0
    0
  • Melanins obtained from tumours form black, shiny masses; they are insoluble in water, neutral salt solutions, dilute acids and in the common organic solvents.

    0
    0
  • Some pathological cells, such as the giant-cells of tumours, of bone, and those of tubercle, are polynucleated; in some instances they may contain as many as thirty or more nuclei.

    0
    0
  • Tumours Or New Growths The various definitions of the term " new growth " leave us with a definite conception of it as a new formation of tissue which appears to originate and to grow independently.

    0
    0
  • All the hypotheses about the causation of new growths seek to explain the secret of this individuality or " autonomy," as they recognize that the mystery of the origin of the great majority of tumours would be solved if we could trace how or why the tissue elements in which they develop first took on this abnormal growth.

    0
    0
  • Tumours are divided into two main groups - innocent and _malignant.

    0
    0
  • Innocent tumours are usually sharply defined from the surrounding tissues, and show no tendency to spread into them or to pass by means of lymphatics and bloodvessels to neighbouring parts (fig.

    0
    0
  • Malignant tumours, on the other hand, invade the adjacent tissues and pass by lymphatics and blood vessels to distant parts, where they set up secondary growths (fig.

    0
    0
  • Tumours appear to arise spontaneously, i.e.

    0
    0
  • At the present time we have still before us the question, what is the essential cause of tumours (q.v.) ?

    0
    0
  • Not only is this true of epithelial cells, but - the connective tissuecells of the supporting structure of cancerous growth, after repeated transplantation, may become so altered that a gradual evolution of apparently normal connective tissue into sarcomatous elements takes place, these giving rise to " mixed tumours."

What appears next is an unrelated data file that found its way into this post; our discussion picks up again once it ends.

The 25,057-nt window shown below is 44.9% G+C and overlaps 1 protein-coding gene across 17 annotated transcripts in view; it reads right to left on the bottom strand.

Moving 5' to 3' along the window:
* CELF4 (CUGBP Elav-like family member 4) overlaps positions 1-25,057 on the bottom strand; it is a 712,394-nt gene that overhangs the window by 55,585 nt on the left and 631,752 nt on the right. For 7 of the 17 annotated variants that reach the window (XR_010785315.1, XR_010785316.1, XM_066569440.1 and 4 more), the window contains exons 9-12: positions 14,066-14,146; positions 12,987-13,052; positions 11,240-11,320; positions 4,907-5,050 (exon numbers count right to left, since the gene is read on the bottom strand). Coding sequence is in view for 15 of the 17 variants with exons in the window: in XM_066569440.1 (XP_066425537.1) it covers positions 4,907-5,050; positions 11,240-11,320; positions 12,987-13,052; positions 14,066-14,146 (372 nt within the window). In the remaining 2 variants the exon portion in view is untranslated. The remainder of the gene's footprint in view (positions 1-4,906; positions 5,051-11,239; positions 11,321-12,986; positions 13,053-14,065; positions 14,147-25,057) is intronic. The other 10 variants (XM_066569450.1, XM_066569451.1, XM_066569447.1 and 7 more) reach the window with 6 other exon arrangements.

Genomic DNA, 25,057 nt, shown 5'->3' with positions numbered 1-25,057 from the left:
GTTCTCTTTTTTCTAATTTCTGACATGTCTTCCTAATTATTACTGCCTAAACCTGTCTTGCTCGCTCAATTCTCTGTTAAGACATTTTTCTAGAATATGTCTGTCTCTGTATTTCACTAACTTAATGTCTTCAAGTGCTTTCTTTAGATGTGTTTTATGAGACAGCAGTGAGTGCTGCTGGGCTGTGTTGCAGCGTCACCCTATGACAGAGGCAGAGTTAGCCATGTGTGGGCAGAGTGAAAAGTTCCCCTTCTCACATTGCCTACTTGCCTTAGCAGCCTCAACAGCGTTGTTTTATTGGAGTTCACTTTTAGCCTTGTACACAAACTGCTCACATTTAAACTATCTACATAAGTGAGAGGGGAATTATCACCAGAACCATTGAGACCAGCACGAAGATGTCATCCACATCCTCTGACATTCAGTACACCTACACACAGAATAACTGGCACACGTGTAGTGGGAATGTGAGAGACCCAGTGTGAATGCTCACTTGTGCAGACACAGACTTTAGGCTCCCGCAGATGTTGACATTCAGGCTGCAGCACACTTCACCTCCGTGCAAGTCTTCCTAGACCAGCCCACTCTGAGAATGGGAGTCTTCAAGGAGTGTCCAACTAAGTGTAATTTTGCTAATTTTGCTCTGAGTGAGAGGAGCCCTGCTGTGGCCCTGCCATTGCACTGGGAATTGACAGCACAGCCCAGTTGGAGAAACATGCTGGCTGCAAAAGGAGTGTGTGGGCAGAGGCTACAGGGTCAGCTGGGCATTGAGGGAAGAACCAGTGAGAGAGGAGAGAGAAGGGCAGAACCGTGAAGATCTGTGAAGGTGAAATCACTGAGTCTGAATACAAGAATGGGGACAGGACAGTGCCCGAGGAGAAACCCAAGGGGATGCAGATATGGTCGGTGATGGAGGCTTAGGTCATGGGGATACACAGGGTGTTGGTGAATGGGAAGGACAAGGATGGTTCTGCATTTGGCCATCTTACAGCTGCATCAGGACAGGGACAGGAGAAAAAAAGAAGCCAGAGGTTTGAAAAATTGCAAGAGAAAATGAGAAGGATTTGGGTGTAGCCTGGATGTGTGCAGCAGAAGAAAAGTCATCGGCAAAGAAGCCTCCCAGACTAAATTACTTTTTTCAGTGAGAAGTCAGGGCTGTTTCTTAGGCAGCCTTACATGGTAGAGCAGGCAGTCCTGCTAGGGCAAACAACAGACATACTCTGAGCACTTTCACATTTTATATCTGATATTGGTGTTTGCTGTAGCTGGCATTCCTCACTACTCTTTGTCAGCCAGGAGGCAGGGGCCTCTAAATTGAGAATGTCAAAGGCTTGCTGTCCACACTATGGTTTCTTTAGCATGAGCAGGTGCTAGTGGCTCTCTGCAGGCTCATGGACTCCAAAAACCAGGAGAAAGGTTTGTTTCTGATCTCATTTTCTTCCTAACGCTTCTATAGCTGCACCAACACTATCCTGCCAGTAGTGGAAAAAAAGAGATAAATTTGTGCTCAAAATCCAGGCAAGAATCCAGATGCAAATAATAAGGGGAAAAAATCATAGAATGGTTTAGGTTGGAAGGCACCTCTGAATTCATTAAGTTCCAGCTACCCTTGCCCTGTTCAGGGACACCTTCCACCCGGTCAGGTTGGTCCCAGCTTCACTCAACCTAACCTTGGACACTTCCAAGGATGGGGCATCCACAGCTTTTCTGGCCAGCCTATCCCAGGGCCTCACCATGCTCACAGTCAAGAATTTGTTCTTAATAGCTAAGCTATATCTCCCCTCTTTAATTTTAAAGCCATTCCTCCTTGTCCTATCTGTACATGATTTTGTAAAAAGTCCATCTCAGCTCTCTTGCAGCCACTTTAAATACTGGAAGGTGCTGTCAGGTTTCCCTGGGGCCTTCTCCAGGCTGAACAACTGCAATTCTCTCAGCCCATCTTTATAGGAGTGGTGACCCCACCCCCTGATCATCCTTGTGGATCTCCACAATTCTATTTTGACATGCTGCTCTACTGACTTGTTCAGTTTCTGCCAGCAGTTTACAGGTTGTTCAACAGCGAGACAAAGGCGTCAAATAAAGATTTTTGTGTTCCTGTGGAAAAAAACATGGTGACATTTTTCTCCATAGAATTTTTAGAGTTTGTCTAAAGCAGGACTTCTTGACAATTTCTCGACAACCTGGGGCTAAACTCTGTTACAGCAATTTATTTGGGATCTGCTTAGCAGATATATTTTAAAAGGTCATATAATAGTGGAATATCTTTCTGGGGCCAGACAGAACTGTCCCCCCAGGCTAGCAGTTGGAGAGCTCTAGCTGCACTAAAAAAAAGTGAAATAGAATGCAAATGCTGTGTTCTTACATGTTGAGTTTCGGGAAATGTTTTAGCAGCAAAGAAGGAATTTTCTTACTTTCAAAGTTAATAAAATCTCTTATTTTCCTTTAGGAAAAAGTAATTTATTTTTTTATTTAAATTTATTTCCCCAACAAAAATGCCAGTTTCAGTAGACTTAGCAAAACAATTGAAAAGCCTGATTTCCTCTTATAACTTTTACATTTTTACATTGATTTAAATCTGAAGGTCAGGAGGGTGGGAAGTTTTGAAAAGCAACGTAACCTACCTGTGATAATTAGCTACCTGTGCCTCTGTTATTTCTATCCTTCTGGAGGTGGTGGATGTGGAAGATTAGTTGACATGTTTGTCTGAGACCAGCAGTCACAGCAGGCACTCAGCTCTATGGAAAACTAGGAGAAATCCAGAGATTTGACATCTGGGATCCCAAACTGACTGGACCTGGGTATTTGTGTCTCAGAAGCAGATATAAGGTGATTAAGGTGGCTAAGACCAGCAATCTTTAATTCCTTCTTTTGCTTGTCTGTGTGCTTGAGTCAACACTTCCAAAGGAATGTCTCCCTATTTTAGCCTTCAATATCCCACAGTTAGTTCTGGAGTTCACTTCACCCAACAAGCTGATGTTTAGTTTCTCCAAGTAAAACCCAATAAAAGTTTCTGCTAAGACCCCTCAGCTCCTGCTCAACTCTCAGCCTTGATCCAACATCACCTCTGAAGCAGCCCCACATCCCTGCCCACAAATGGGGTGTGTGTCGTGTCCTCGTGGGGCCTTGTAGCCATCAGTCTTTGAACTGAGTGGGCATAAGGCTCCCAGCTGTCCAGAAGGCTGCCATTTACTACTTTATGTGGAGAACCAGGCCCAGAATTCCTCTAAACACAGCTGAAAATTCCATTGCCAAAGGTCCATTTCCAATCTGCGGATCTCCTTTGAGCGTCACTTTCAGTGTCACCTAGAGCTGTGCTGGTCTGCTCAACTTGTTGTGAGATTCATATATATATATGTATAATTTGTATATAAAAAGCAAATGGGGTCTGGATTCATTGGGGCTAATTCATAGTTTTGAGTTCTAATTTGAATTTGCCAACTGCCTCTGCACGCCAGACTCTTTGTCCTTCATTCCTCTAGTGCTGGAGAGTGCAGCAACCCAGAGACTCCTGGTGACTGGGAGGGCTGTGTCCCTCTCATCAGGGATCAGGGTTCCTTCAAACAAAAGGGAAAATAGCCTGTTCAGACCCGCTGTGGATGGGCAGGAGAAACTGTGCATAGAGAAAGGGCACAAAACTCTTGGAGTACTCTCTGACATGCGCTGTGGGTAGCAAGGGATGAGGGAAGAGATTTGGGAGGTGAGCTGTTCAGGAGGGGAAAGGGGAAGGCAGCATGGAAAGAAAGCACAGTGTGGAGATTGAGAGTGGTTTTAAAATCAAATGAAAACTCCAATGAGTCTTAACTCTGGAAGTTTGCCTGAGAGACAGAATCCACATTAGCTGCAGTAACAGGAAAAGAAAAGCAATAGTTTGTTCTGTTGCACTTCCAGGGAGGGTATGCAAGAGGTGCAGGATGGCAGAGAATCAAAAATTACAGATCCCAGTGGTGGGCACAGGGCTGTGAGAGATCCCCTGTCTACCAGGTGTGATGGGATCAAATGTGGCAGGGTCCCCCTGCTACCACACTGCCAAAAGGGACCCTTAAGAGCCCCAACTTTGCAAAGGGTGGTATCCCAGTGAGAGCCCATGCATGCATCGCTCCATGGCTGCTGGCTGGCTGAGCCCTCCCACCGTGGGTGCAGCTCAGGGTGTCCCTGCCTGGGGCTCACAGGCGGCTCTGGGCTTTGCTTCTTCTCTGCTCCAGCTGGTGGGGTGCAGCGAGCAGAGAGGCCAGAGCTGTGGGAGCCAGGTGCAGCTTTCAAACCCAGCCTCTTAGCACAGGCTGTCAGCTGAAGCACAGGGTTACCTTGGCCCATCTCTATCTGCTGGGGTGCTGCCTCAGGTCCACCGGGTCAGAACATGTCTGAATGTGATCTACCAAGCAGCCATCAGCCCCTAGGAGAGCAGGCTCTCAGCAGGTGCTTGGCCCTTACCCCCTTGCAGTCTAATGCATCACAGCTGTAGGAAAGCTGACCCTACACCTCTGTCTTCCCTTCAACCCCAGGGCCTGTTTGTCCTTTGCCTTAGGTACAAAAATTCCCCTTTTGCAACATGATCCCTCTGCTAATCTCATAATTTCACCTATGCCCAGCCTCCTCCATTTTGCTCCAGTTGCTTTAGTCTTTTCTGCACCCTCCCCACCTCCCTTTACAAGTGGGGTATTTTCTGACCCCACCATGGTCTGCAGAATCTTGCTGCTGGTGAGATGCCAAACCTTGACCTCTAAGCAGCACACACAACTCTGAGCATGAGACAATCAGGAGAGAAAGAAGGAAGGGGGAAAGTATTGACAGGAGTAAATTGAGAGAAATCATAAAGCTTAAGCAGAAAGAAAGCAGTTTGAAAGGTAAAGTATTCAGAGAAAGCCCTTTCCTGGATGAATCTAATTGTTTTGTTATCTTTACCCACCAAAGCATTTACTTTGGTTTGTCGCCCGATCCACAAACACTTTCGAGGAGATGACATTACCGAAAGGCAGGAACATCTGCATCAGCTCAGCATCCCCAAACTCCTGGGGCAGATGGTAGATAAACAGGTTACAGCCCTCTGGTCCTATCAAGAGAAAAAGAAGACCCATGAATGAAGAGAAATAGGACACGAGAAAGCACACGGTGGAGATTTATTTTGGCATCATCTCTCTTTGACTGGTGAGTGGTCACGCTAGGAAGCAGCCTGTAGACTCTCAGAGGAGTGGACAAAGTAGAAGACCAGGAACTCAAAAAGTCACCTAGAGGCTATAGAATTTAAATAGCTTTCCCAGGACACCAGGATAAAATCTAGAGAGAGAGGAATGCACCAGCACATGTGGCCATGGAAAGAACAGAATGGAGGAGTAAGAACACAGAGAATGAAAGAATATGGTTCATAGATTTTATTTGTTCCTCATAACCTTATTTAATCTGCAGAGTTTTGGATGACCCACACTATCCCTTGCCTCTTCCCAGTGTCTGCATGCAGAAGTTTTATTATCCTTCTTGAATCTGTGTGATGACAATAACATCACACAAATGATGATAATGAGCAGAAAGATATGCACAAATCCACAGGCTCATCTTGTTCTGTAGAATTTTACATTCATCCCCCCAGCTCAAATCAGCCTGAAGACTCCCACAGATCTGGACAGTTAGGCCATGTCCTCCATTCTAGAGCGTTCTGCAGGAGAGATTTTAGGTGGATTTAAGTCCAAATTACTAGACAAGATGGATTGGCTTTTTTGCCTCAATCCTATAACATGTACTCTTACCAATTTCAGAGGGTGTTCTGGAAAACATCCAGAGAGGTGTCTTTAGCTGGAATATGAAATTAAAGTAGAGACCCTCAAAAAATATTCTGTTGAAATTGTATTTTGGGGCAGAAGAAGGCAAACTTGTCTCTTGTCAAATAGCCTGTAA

0
    0
  • A defect in co-ordination allows the stimulated active vegetative cellular elements, or the more fully differentiated tissue, to over-develop and so form tumours, simple or malignant.

    0
    0
  • These changes are found in senile wasting, in metaplasia of cartilage, in many tumours, especially mixed growths of the parotid gland and testicle, and in various inflammatory granulation ulcers.

    0
    0
  • Skin-grafting and regeneration of bone are among not the least remarkable applications of pathological principles to the combat with disease in recent times; and in this connexion may also be mentioned the daring acts of surgery for the relief of tumours of the brain, rendered practicable by improved methods of localization, as well as operations upon the serous cavities for diseased conditions within them or in their vicinity.

    0
    0
  • The treatment of wounds, injuries and deformities, with operative interference in general, is the special department of surgical practice (the corresponding parts of pathology, including inflammation, repair, and removable tumours, are sometimes grouped together as surgical pathology); and where the work of the profession is highly subdivided, surgery becomes the exclusive province of the surgeon, while internal medicine remains to the physician.

    0
    0
  • Tumours of the Liver may be innocent or malignant.

    0
    0
  • The diseases to which the application has been hitherto confined are papillomata, lupus vulgaris, epithelial tumours, syphilitic ulcers, pigmentary naevi, angiomata, and pruritus and chronic itching of the skin; but the use of radium in therapeutics is still experimental.

    0
    0
  • p. 161, Lovanii, 1658, fol.) recommends it for tumours, ulcers of the head and ears, affections of the breast, vomiting, dysentery and fevers.

    0
    0
Browse other sentences examples →